4 Standards Compliance
The table below summarizes the diameter application's compliance with RFC 6733. Since the diameter application isn't a Diameter node on its own, compliance is strictly the responsibility of the user in many cases, diameter providing the means for the user to be compliant rather than being compliant on its own.
The Compliance column notes C (Compliant) if the required functionality is implemented, PC (Partially Compliant) if there are limitations, NC (Not Compliant) if functionality is not implemented, or a dash if text is informational or only places requirements that must be met by the user's implementation.
Capitalized Diameter refers to the protocol, lowercase diameter to the Erlang application.
|1.1.1||Description of the Document Set||—|
|1.1.2||Conventions Used in This Document||—|
|1.1.3||Changes from RFC 3588||—||It is possible to configure a 3588 dictionary in order to get 3588 semantics, where the differ from 6733.|
|1.3||Approach to Extensibility||—||The dictionary interface documented in diameter_dict(4) provides extensibility, allowing the user to defined new AVPs, commands, and applications. Ready dictionaries are provided for the RFC 6733 common message, base accounting, and relay applications, as well as for RFC 7683, Diameter Overload Indicator Conveyance.|
|1.3.1||Defining New AVP Values||—|
|1.3.2||Creating New AVPs||—||New AVPs can be defined using the dictionary interface. Both both RFC data formats and extensions are supported.|
|1.3.3||Creating New Commands||—||New commands can be defined using the dictionary interface.|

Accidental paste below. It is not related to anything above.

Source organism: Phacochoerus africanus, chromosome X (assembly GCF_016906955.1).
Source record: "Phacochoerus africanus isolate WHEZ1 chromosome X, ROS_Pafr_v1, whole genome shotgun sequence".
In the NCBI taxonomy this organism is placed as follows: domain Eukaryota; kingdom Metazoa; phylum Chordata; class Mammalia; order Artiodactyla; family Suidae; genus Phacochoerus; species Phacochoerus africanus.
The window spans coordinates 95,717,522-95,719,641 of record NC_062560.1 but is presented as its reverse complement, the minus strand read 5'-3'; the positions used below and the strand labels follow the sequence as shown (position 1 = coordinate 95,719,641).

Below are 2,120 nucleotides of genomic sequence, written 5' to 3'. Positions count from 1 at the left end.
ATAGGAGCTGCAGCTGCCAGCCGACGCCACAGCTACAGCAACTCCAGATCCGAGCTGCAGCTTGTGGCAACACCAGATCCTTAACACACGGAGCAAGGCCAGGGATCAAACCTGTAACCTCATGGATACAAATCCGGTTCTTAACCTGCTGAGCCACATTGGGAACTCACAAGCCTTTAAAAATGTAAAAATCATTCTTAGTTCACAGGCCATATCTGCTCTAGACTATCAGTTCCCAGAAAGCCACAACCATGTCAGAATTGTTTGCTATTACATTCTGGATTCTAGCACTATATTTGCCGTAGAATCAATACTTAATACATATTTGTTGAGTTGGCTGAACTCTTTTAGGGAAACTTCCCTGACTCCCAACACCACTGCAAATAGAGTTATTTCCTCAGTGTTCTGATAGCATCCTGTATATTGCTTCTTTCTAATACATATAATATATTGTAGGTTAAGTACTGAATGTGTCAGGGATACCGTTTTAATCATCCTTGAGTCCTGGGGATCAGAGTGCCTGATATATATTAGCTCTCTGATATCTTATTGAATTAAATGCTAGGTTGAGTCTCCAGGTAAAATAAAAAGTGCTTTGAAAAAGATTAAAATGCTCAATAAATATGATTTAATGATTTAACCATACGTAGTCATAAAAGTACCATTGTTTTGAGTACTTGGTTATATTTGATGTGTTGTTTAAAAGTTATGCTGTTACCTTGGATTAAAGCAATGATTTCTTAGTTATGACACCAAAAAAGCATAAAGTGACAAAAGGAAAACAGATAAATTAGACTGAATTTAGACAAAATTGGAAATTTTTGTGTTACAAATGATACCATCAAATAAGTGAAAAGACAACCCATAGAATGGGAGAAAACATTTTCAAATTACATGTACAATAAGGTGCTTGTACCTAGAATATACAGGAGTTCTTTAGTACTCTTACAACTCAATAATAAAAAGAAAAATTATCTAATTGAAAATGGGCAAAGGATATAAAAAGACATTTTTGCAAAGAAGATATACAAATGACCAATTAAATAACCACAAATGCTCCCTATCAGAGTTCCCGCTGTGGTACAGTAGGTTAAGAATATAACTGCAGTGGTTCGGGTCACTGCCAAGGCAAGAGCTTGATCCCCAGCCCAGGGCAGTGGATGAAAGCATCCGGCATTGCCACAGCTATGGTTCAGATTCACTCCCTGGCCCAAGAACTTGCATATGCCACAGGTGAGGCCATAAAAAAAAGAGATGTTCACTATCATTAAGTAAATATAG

|1.3.4||Creating New Diameter Applications||—||New applications can be defined using the dictionary interface.|
|2||Protocol Overview||—||Session state is the responsibility of the user.
The role of a Diameter node is determined by the user's implementation.
|2.1||Transport||PC||Ports are configured by the user: diameter places no
The transport interface documented in diameter_transport(3) allows the user to implement their own methods. Ready support is provided for TCP, TCP/TLS, and SCTP, but not DTLS/SCTP.
Multiple connections to the same peer is possible. ICMP messages are not interpreted.
|2.1.1||SCTP Guidelines||C||Unordered sending is configurable in diameter_sctp(3).
There is no special handling of DPR/DPA: since a user that cares
about pending answers should wait for them before initiating
A PPID can be configured with a a gen_sctp sctp_default_send_param option.
|2.2||Securing Diameter Messages||PC||DTLS is not supported by diameter_sctp(3). See also 2.1.|
|2.3||Diameter Application Compliance||—|
|2.4||Application Identifiers||C||The user configures diameter with the identifiers to send at capabilities exchange, along with corresponding dictionaries defining the messages of the applications.|
|2.5||Connections vs. Sessions||C||Connections are realized by configuring transport. Sessions are the responsibility of the user.|
|2.6||Peer Table||PC||Routing is implemented by the user in callbacks documented in diameter_app(3). A peer table of the documented form is not exposed to the user.|
|2.7||Routing Table||PC||See 2.6. A routing table of the documented form is not exposed to the user.|
|2.8||Role of Diameter Agents||C||Most role-specific behaviour is implemented by the user. How a node advertises itself at capabilities exchange is determined by user configuration.|
|2.9||Diameter Path Authorization||—||Authorization is the responsibility of the user.|
|3||Diameter Header||C||Hop-by-Hop and End-to-End Identifiers are set by diameter when sending outgoing requests.|
|3.2||Command Code Format Specification||C||Commands are defined as CCF specifications in dictionary files.|
|3.3||Diameter Command Naming Conventions||—|
|4||Diameter AVPs||C||Any required padding is added by diameter when encoding outgoing messages.|
|4.1.1||Optional Header Elements||C|
|4.2||Basic AVP Data Formats||C|
|4.3||Derived AVP Data Formats||C||Arbitrary derived data formats are supported by the dictionary interface.|